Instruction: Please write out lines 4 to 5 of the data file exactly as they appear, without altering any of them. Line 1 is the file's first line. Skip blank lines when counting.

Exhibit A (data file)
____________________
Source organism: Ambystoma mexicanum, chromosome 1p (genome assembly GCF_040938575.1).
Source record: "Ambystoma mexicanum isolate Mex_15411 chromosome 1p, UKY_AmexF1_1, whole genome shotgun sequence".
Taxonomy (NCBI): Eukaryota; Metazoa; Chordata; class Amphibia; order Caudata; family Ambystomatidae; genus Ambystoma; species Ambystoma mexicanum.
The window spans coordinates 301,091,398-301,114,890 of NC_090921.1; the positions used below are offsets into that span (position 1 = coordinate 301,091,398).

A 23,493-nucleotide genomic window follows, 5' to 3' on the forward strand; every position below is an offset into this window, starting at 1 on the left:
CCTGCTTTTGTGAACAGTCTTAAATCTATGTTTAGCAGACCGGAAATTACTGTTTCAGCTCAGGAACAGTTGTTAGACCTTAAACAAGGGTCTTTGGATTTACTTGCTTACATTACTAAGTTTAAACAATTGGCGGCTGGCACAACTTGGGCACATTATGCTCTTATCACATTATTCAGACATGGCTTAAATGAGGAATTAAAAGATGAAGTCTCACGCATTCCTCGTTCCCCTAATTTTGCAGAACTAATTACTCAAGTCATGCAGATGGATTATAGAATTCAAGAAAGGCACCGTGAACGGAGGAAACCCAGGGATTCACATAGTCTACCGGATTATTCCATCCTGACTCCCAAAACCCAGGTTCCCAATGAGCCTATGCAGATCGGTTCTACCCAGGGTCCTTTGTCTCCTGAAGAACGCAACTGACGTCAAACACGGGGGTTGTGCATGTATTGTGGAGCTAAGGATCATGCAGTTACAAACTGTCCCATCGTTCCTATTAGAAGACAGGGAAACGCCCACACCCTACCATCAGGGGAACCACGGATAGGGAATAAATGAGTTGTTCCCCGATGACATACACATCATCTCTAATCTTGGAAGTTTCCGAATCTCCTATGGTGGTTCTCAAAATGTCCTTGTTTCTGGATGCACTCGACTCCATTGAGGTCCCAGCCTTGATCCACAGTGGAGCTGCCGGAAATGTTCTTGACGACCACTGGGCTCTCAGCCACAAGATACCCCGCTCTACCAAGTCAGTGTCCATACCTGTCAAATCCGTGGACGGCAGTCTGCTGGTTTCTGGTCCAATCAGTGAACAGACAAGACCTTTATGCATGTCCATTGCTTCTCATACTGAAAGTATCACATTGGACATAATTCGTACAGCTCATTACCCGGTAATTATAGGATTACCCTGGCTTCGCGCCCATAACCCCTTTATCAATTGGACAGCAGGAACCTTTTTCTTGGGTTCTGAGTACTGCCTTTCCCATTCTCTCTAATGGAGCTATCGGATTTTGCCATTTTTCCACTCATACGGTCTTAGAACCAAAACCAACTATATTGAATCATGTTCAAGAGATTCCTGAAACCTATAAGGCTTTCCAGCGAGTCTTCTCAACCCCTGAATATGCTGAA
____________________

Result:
The window spans coordinates 301,091,398-301,114,890 of NC_090921.1; the positions used below are offsets into that span (position 1 = coordinate 301,091,398).

A 23,493-nucleotide genomic window follows, 5' to 3' on the forward strand; every position below is an offset into this window, starting at 1 on the left: